In the wild and uncertain world of music Shane MacGowan reached for them both. But Julian Temple’s documentary is far from a rise and fall film that takes pleasure in the destructive behavior of its subject. “Crock of Gold: A Few Rounds with Shane MacGowan” is the kind of film that tells the story of the musician/writer/poet’s life while getting to the spark that began the fire burning within him. We get to the very depth of him and learn things about this man that we never knew, in his own words.
Temple crafts his film as a confessional. MacGowan is not interviewed, not really. The legend precedes the tale and expresses his thoughts to willing listeners who would not judge him.
Johnny Depp, longtime friend (and the film’s producer) sits with the artist over drinks as he regales the actor and the audience with stories of his time in and out of The Pogues. The two men laugh and smoke and drink as MacGowan recounts the moments of his life that led to the creation of his ruggedly poetic Irish songs.
During these scenes with Depp, MacGowan is played recordings of his interviews throughout the decades, listening intently. These are fantastic moments, as his words fill the audio (always subtitled due to his heavy Irish brogue and slow manner of speaking). The camera stays on his face, all grin, wince and laughter, and in one of the film’s sweeter moments, reveals the troubadour’s sated smile as he hears himself speaking about his family.
Macgowan’s face shows us a rare state of bliss as the memories of his childhood paint warm pictures in his heart. His childhood memories are of a big family who worked hard and were proud Irish men and women who loved to sing and dance and drink. These were happy times in the household, even if the Ireland around them was in various states of turmoil.
This is the Shane MacGowan director Julian Temple wants us to see. Of course, it is impossible to make a documentary on this man without focusing on his years of drinking and drugs that have destroyed his teeth, his body, and his speech patterns. We do see these moments and the singer speaks to them with honesty. His Aunts and Uncles started him on lager when he was six years old. In his family, they believed children could do pretty much whatever they wanted if they went to mass. Quoting one of his Aunts, “If you give ‘em enough when they’re young, they won’t go overboard on it later on.” Well.
MacGowan refuses to point fingers and blames only himself for his alcohol and drug problems, being kicked out of the band he started, and the excesses that come with being a rock star. The singer speaks freely about his time with acid and heroin but doesn’t do so proudly. While there are certainly some entertaining stories about acid trips that will make you laugh out loud, MacGowan never boasts.
There are moments with him drunk on stage but MacGowan was (self-confessed) always drunk when performing. He claims it made it easier for him. However, this is not what the film dwells on. Non-stop touring certainly increased his addictions and, while we are witness to what MacGowan’s sister calls “his period of self-destructiveness,” there is much more to the story and to the man.
Temple cuts through the exploitative headlines of MacGowan’s excesses that have overshadowed his genius as a songwriter. The lyrics to his songs come out of a poet’s soul.
He surrounds MacGowan’s heartfelt testimony with tons of footage, from wild animation and home movies to becoming a local punk celebrity (by just being wild at shows) to concert footage of The Pogues to clips from films and television, Julian Temple designs a flow to match the ups and downs of MacGowan’s life, each choice perfectly inserted into the moment.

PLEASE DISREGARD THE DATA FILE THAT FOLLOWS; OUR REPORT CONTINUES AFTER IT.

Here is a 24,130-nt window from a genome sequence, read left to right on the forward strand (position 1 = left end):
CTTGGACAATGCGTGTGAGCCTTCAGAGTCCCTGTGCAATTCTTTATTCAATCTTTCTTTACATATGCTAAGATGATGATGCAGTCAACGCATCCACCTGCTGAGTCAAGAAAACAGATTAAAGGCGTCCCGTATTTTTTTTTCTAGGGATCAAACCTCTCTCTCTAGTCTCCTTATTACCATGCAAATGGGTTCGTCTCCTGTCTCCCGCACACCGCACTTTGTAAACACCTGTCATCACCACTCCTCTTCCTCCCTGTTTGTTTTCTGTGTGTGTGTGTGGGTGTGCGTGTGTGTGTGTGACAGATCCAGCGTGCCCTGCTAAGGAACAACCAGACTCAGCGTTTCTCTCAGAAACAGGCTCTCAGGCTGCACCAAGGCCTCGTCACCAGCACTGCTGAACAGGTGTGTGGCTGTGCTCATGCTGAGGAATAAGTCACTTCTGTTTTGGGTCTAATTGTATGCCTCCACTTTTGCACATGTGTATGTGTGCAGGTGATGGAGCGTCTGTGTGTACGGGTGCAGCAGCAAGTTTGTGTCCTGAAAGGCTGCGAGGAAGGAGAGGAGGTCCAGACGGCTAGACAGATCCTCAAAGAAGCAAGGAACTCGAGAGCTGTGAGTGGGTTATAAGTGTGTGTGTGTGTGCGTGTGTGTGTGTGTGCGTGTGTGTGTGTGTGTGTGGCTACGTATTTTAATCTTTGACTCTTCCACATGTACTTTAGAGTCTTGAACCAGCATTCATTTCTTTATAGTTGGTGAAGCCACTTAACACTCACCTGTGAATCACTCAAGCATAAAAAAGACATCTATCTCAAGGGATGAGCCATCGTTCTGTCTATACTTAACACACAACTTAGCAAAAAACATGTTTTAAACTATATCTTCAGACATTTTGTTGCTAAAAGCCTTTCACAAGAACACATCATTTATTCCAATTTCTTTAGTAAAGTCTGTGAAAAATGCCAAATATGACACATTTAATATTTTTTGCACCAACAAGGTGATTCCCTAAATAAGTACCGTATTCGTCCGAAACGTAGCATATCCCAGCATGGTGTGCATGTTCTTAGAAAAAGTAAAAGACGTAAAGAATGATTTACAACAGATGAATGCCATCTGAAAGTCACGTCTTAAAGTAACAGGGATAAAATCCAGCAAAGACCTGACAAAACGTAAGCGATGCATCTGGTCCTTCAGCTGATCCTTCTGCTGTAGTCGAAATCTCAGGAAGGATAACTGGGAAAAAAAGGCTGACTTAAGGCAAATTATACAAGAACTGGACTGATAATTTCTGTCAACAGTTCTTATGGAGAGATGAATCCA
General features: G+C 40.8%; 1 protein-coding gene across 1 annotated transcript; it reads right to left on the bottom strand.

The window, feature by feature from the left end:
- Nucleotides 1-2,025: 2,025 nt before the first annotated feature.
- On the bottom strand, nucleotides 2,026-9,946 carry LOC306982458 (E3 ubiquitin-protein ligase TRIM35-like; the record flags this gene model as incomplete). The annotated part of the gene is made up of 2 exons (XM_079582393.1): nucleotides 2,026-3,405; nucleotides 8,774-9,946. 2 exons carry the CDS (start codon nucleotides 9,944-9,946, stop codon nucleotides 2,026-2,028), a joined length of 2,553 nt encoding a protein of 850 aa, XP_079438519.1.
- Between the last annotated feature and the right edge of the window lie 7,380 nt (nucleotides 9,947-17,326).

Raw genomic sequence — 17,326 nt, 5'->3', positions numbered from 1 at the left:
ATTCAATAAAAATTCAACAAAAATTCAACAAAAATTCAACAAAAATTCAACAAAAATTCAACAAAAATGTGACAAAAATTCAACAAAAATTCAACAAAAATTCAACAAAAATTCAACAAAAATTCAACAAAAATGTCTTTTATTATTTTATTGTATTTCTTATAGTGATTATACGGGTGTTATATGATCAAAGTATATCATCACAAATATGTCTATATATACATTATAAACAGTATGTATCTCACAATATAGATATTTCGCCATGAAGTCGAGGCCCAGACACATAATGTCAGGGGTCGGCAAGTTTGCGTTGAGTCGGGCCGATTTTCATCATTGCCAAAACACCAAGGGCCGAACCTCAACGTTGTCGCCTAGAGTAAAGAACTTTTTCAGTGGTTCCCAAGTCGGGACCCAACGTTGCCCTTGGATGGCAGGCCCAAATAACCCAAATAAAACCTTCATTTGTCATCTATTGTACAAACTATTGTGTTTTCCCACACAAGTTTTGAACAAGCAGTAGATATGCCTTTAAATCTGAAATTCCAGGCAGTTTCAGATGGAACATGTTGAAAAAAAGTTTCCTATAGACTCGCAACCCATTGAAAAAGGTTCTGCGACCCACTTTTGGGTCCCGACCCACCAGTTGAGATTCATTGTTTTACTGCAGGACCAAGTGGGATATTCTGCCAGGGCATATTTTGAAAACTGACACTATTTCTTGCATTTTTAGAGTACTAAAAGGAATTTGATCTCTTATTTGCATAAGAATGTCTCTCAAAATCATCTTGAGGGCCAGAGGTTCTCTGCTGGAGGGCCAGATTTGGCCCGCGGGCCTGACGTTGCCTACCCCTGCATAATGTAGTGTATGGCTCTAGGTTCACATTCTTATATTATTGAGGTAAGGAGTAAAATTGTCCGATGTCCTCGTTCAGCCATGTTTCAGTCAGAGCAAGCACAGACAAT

The music of The Pogues is not overused but it is there. Of course it is there!
It is in the words where MacGowan’s soul burns through. This is a man who knows the power of love. Love for country and for family. A proud Irishman who delighted in bringing the old musical styles of his country to new fans, he states that “I did it all for Ireland.”
And to see his marriage to his decades-long sweetheart Victoria Mary Clarke come to fruition in 2018 and continue to endure gives the film a sense of the man’s character. Clarke herself took up interviewer duties during the making of the film.
Moments of beauty and mystery can be found throughout the film but its most potent weapon is a moment between husband and wife. As his lyrics score the scene, MacGowan sits quietly in his wheelchair. His wife leans in to kiss him softly. As she pulls away, he reaches out to her for an embrace. They hold one another for some time as MacGowan’s hand gently strokes her arm. It is a private moment that speaks to the peace this man has found and serves to illustrate the depth of his longing, something that had thus far only been experienced through his songs.
Sixty-two year-old MacGowan is wheelchair-bound (in 2015, he fell “the wrong way” coming out of a studio) and speaks even slower than he once did. These days his slurring is not from being drunk but from the effects of time and revelry. Yet this is no eulogy for a career that is long over nor is it a condemnation of a musician who fell prey to all the demons that come with being a star musician. MacGowan speaks of his desire to walk once again and get back to his songwriting. This is a man proud of his accomplishments in music and one who has a deep desire to create again. Dare we say that there is a glimmer of hope inside the usually cynical Shane McGowan? There very much is.
Julian Temple’s “Crock of Gold” is raucous, insightful, beer-soaked, sad, tragic, sweet, poetic, funny and heartbreakingly poignant. Just like Shane MacGowan.